CityGives Volunteers Blog
Katie Beaver and Adriana Williamson, Parks
Feed the Mass
Adriana Williamson and I have been fortunate to help spread a little cheer during the holidays. For the last three years, we have worked with students in our kids’ classes at Peninsula Park Community Center Preschool Program to make holiday cards for meal box recipients. About 40 families at Peninsula have joined us through our virtual programming. During the holidays we talk a lot about gratitude and ways we can be community members, so this is our community project.
In class and with our families this is a great opportunity to talk about what it means to be a good community member and the small ways we can spread joy. We talk about when we make something with love, even like a simple card, we can bring someone a lot of happiness. As families with small children during COVID it’s hard to feel like you can do a lot, but this was one simple way we could contribute a little joy our community.
We collected all of the students’ cards on November 30th and are in the process of letting the cards quarantine themselves for two weeks before we pass them off. This year we have more than 100! This year the cards will be going to Feed the Mass, which is an amazing non-profit here in town. Feed the Mass is a non-profit based in Portland, Oregon, with a goal of bringing people together through food and education. They promote awareness, inclusion and the importance of healthy cooking and eating.
I met the founder, Jacobsen Valentine, at a BIPOC market last holiday season. Since the beginning of the COVID pandemic, Jacobsen and Feed The Mass have been providing free chef-driven meals to anyone in need of food, nourishment, care, and community. They are also providing on the job training for volunteers interested in the food industry, and training them in the art of making beautiful, healthy food for large amounts of people.
Feed the Mass is in need of volunteers to help make and serve food as well as some staple food items such as salt, pepper, olive oil, carrots, celery, garlic, rice, beans, broccoli, tomatoes fresh or canned, and spices. To volunteer or to donate, visit their website at https://www.feedthemass.org/volunteer.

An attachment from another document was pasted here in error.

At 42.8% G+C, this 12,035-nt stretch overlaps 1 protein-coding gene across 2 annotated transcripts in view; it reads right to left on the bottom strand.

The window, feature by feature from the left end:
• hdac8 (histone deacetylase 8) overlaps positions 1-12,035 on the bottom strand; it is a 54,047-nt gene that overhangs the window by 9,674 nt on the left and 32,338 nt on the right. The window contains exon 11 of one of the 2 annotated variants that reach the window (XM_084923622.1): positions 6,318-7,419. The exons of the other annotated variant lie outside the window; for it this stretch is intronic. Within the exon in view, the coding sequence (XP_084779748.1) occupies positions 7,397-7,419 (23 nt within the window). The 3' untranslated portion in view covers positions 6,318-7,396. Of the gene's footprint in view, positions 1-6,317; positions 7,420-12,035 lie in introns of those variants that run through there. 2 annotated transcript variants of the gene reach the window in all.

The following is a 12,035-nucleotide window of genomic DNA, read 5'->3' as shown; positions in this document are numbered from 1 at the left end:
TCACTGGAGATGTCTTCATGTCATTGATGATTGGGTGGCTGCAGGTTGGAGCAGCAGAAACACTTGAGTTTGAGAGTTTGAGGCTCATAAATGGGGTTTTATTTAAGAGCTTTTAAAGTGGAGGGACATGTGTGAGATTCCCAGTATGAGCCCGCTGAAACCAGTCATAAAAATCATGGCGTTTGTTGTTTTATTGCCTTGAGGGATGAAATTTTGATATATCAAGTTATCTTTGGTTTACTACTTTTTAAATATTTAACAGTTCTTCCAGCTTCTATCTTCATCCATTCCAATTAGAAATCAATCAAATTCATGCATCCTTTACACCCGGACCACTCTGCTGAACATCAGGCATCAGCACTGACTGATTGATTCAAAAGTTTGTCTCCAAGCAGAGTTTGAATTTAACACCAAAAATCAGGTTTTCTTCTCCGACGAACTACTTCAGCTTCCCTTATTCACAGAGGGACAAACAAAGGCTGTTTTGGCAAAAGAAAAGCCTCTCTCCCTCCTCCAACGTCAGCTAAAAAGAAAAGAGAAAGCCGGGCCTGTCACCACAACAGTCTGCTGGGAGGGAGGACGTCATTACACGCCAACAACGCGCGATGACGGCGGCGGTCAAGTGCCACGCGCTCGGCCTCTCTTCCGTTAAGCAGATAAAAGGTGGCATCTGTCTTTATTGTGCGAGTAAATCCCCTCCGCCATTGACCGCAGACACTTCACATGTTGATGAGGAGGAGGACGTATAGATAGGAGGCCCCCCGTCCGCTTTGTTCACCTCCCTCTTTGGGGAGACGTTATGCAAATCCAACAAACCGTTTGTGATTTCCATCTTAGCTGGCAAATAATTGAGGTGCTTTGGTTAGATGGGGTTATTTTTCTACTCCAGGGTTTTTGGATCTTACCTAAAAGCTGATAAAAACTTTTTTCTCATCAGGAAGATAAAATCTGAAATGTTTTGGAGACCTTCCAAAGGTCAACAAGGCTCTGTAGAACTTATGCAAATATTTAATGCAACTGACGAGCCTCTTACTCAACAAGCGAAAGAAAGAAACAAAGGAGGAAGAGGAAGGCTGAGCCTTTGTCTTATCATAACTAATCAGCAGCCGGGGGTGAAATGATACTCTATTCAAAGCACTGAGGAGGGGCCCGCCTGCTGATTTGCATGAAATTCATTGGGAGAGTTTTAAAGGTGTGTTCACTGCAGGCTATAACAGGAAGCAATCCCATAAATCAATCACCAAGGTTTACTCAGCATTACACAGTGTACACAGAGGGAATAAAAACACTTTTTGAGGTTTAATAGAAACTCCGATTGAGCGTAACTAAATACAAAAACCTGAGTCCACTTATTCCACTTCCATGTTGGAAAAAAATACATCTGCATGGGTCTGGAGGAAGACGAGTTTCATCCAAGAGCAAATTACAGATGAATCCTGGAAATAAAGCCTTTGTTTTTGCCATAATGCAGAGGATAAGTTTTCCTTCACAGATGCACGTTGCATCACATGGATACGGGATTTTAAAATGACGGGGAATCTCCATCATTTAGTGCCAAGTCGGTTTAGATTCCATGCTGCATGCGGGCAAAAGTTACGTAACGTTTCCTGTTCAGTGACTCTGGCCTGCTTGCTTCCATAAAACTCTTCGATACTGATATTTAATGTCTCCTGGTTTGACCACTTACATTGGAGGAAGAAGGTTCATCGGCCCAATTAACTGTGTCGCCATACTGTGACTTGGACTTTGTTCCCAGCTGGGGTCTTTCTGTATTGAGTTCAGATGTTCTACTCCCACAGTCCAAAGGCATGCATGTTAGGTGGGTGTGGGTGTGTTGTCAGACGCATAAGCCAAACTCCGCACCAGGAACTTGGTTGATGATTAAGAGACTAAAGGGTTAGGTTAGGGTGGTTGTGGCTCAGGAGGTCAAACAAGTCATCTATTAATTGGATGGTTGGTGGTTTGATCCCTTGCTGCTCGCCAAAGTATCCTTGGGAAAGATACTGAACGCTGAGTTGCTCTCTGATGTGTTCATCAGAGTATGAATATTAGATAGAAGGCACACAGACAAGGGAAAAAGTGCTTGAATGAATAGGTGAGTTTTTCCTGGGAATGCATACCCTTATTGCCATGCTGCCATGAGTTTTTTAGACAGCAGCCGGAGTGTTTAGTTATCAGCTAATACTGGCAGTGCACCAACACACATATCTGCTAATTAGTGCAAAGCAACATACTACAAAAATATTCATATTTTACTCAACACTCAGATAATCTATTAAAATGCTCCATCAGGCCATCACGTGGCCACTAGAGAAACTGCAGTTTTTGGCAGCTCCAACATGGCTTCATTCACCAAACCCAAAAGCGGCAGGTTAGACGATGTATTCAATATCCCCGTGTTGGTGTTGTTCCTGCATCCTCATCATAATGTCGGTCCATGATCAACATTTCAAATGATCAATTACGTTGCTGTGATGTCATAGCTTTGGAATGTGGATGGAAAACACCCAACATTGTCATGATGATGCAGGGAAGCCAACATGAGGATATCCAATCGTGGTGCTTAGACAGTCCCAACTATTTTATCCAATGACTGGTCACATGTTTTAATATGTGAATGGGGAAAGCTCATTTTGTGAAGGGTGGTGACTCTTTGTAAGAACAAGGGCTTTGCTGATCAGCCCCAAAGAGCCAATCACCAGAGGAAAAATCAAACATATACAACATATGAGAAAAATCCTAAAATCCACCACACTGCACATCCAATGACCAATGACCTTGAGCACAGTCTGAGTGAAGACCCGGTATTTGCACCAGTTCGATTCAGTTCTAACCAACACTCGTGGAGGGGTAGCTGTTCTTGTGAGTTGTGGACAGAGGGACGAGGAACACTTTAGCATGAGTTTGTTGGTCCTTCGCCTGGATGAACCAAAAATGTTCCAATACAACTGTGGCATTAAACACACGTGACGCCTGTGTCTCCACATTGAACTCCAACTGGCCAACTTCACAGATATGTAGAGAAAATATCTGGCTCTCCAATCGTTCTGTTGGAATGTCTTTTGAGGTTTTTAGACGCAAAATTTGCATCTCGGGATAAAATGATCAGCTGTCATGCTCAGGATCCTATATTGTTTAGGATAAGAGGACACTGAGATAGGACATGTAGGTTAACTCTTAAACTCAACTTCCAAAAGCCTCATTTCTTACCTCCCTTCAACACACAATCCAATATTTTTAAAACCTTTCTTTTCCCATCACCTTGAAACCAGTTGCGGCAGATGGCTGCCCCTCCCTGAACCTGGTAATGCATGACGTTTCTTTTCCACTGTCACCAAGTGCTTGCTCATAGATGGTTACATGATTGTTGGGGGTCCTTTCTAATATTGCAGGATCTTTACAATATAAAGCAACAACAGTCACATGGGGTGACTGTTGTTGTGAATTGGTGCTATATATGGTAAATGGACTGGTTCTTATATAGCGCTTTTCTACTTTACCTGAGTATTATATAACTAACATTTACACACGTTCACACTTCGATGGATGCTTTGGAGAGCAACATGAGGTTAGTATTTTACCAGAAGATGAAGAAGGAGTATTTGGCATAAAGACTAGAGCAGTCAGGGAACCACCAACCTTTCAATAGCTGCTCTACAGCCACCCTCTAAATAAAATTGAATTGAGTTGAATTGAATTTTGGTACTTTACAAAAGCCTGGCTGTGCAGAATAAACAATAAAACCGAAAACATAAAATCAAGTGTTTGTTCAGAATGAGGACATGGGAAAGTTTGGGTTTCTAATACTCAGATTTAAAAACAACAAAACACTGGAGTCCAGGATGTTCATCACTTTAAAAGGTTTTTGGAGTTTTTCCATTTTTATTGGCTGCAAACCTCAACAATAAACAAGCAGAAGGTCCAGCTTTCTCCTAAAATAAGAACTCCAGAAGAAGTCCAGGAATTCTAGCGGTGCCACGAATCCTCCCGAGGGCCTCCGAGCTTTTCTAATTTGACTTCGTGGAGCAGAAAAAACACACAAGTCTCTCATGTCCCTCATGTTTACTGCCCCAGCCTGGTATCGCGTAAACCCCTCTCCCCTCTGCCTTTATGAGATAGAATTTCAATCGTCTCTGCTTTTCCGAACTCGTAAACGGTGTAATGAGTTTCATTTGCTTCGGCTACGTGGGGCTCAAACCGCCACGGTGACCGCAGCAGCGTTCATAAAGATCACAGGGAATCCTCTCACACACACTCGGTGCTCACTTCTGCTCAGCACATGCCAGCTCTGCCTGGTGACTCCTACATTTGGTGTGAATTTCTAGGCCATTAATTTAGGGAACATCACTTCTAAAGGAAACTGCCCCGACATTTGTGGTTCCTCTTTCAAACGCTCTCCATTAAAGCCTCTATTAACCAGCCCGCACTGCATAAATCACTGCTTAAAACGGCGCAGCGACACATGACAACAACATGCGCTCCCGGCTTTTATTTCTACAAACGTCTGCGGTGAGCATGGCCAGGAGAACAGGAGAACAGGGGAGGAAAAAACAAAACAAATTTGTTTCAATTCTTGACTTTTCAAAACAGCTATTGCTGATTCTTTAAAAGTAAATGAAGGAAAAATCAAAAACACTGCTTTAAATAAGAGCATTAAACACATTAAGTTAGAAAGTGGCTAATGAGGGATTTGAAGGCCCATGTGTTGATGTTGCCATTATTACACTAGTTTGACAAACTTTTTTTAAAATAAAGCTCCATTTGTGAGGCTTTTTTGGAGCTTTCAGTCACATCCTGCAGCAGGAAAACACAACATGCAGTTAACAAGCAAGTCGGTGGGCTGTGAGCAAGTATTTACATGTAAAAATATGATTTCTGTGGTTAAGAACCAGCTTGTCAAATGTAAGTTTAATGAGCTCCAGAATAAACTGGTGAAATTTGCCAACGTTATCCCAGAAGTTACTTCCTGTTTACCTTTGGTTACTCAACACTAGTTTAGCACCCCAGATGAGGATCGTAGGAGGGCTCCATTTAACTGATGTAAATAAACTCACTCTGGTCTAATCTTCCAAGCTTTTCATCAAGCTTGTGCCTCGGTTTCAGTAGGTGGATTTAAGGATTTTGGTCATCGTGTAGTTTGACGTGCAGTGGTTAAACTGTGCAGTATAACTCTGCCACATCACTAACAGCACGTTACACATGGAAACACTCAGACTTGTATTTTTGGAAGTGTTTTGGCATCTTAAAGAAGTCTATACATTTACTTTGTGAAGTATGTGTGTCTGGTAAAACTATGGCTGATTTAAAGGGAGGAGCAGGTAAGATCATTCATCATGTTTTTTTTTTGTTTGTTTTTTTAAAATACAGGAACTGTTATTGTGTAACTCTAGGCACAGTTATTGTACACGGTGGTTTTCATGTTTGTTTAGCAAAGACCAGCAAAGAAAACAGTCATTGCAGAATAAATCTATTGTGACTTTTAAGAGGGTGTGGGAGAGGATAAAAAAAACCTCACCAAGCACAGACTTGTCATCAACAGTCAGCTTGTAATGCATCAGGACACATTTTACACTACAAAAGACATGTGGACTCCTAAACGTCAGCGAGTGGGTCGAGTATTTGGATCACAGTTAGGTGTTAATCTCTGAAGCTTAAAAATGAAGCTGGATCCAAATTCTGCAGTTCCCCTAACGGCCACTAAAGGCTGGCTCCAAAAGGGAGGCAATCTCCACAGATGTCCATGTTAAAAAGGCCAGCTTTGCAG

I am so excited to partner with Feed the Mass this year. Our cards will be going with meals during the two weeks leading up to Christmas. If anyone would like to donate food items, contact me at email@example.com to arrange a drop off and I will deliver them when I take the cards.
Katy Schnoor- OMF, Bureau of Revenue and Financial Services
My family and I volunteer for a charity called Love INC. We help with their firewood program, which helps heat community members’ homes when they can’t afford their heating bills. My 81-year-old father is the superhero of our family operation.
If someone has wood to donate, they contact Love INC which contacts my dad. Dad goes out to survey it and then hauls it to the “secret storage” location. He cuts the wood with his chainsaw into rounds. Each round then needs to be split, hauled, and stacked and then hauled again to the final storage location.
My family, the Oregon City Rugby team and our church’s youth group have three to four woodcut days a year at both locations to lessen my dad’s workload. Dad will do anything we can’t get done the rest of the year and it is hard work. At one work party in October, we cut, split, hauled and stacked four truck beds and were only able to get through half of the wood that needed to be prepared. We had another work party in early November and will do one more after Thanksgiving.